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Ireland earn famous World Cup win over England with a little help from Melbourne rain


This most unpredictable and competitive T20 World Cup continues to thrill. This was the first meeting between England and Ireland at a major men’s tournament in more than a decade, and while a weather-impacted finish and a bare MCG meant this win lacked the pulsating delight of the Kevin O’Brien-inspired heist in Bangalore of 2011, this was no less of a famous Irish triumph – the better team on a dank Melbourne evening bust Group 1 wide open.

Rain had curtailed the last competitive meeting between the two sides in Guyana in 2010, granting an English side in the mire what proved a vital reprieve, but the intervention from the heavens here was far more welcome for Ireland – victory sealed with a nod of the head from the umpires and a handshake between the captains as the drizzle came down steadily.

It looked at the halfway stage like Andy Balbirnie’s side might have contrived to throw away a position of strength after collapsing to 157 all out and failing to see out their 20 overs. But a group of talented Irish bowlers used conditions to their advantage to rip through England’s wobbly top order and script another outstanding win.

It was in the opening overs of each innings that the match was decided, as is becoming a trend in this competition. Where England had missed their lines and lengths with the new ball, Ireland pushed their lengths full, taking advantage of favourable conditions and a white ball that appears prone to frolic in the moist Australian spring.

First to fall was the England captain Jos Buttler, feathering behind the impressive Josh Little, before a skyward Alex Hales hack off the left-armer fell safely into the hands of Mark Adair. When a gem of a delivery from Fionn Hand corkscrewed through Ben Stokes’ flat-footed push, England were 29-3 and Ireland firmly on top.

A period of rebuilding from Dawid Malan and Harry Brook kept England alive but the pair struggled to generate scoring options. With the required rate pushing up towards 10, Brook and Malan opted to attack George Dockrell’s left-arm spin immediately after the drinks break. Lives were granted to both batters as Irish hands failed to grasp a damp ball, but Gareth Delany at deep midwicket made sure to remove Brook. A top edge then accounted for Malan for 35.

Given the depth of England’s batting order, another fine MCG finish looked like it may be in store, particularly when Moeen Ali strutted to the crease in ominous flow, taking 12 from the first three balls of the 15th over. But the elements intervened with England five in arrears on DLS. It is a defeat that may prove crucial in a highly competitive group that is likely to be further weather-impacted – with Australia next up on Friday.

“In the first 10 overs with the ball, I thought we were poor,” Buttler told Sky Sports. “We let Ireland get away. I don’t think we were consistent enough, we let them score both sides of the wicket. We had everything in our favour, winning the toss, and we didn’t take advantage of that. They out-played us in all three facets of the game – the better team won today.”

While there is little time to lick their wounds, Buttler feels there is little sense in trying to hide their emotions. “We should let it hurt,” he said. “Days like this one are really, really disappointing and you’ve got to feel that. There’s no point saying ‘let’s sweep it under the carpet and move on’.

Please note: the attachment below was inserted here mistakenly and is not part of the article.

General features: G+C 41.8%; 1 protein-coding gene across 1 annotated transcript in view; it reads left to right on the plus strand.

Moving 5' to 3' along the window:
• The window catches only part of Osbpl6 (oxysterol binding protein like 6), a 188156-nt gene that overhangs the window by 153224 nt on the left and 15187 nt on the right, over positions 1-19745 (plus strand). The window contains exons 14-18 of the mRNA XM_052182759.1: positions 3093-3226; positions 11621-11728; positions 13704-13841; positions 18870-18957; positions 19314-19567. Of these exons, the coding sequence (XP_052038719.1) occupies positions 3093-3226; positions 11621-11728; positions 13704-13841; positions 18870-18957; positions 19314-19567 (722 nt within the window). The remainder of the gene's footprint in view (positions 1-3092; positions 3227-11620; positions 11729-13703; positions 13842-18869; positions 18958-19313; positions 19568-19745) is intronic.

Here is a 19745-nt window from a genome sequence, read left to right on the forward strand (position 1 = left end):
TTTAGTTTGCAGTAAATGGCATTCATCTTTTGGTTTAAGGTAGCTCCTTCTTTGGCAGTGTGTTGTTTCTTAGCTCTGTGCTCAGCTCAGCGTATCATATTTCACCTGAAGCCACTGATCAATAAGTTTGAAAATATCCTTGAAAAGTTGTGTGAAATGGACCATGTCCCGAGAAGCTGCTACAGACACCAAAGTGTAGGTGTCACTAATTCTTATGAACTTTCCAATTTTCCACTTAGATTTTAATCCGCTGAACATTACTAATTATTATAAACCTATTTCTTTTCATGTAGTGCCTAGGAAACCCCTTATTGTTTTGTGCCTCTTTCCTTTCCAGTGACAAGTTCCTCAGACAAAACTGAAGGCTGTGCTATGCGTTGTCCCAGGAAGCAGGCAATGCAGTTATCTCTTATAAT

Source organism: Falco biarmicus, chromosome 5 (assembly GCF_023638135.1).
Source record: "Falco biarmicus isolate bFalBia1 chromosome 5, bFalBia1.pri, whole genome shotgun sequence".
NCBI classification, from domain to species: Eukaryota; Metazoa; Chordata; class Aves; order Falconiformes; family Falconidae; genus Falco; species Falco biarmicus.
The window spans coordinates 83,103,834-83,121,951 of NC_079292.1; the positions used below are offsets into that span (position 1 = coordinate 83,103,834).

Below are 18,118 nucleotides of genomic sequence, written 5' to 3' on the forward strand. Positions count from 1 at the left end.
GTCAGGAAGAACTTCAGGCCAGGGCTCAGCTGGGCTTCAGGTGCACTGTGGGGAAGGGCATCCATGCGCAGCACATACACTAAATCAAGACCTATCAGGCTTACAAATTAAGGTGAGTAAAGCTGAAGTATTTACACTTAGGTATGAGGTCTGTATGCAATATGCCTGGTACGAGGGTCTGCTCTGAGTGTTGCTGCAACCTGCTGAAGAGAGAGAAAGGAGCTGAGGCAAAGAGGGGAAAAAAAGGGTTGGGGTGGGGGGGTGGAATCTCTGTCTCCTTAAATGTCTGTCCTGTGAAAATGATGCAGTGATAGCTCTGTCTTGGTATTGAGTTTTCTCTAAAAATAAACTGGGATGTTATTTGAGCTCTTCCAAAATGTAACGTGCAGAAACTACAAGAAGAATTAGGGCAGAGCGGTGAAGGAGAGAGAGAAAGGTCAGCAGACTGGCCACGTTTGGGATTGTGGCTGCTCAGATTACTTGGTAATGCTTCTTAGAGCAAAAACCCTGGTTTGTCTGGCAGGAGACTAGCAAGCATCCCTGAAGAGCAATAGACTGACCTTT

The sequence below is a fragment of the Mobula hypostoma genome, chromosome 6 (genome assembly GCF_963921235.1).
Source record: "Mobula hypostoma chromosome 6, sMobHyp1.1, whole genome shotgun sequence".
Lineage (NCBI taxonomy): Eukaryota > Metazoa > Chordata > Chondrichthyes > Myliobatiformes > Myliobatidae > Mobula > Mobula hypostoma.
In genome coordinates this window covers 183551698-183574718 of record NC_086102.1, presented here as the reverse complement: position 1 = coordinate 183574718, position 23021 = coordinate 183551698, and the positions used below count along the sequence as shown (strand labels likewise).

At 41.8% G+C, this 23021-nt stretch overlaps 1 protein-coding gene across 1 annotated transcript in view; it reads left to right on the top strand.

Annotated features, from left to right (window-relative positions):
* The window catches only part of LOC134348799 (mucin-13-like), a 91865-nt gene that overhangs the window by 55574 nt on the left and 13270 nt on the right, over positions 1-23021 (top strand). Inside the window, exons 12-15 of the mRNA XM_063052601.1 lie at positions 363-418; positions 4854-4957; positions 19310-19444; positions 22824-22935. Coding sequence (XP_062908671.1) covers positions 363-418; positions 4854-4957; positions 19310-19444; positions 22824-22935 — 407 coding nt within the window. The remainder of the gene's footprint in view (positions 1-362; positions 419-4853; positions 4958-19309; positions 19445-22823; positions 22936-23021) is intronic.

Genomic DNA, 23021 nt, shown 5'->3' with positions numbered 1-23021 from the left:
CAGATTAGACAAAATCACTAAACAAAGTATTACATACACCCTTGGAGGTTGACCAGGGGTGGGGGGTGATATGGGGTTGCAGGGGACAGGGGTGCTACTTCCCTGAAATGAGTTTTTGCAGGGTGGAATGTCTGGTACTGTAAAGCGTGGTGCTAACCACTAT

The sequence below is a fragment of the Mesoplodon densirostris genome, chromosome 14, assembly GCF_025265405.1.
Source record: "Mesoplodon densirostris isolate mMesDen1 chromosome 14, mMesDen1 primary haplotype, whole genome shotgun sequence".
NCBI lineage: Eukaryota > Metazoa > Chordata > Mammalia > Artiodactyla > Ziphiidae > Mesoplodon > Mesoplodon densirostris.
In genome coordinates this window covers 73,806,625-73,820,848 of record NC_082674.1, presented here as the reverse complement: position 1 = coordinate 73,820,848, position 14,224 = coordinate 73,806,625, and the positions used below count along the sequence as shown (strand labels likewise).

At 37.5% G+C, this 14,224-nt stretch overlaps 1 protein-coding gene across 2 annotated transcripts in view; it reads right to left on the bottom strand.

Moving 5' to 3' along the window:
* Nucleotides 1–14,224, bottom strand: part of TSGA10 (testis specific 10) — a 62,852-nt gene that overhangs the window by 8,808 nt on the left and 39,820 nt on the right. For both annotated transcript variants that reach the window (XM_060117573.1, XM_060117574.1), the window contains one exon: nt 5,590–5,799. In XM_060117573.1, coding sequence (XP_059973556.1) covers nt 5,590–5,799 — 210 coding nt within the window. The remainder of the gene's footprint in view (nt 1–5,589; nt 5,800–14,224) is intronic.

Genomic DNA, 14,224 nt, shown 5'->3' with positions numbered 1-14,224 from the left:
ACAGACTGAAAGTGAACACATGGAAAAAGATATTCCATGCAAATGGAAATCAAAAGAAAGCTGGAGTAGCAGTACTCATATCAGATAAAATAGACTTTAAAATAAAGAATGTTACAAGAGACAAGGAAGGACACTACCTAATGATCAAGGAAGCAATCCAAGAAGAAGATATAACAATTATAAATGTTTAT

“Certainly the expectation was on us to win the game. We should be expecting to beat an Ireland team – we expected a challenge but we should be expected to win that game so that adds extra disappointment.”

An unchanged England had, predictably, opted to chase with rain in the air, Ireland raced out of the blocks, with Balbirnie and Lorcan Tucker to the fore, pouncing particularly on an oddly erratic Chris Woakes after two early weather interruptions.

After the early departure of Paul Stirling to Mark Wood for 14, Balbirnie and Tucker played smartly, working the spaces of the large MCG playing area with smart, powerful ball striking, and at 59-1 after the opening six overs, Ireland looked to be eyeing an imposing score.

But Adil Rashid and Wood, again producing a pyroclastic spell, were able to stem the flow, before Liam Livingstone catalysed a more complete Irish collapse, showing his value to the England side with an accurate spell of leg-spin against a right-hander-heavy Irish batting order.

Captain Andy Balbirnie made a fine half-century for Ireland

(Getty)

A deflection onto the stumps from Rashid at the bowler’s end brought an unfortunate end to an enterprising stay from Tucker, before Wood’s extra pace drew a nick from the newly-arrived Curtis Campher. Having not been required with the ball against Afghanistan, it was then over to Livingstone to catalyse a more complete Irish collapse. The all-rounder struck twice in two balls in his first over. Captain Balbirnie holed out to the long square leg boundary before he fizzed a leg-spinning yorker beneath George Dockrell’s bat.

Their captain’s departure, for a well-constructed 62 from 47 balls, precipitated the loss of seven Irish wickets for 25 runs, with Sam Curran bowling both Barry McCarthy and Fionn Hand and leaving England needing what looked an about-par 158. As it happened, Ireland had just enough.

“We were slightly disappointed losing seven wickets for not a lot,” Balbirnie reflected. “It was tough, they’ve got some express pace and different variations but we managed to ride our luck a bit and we were able to get a competitive total, and a winning total.”

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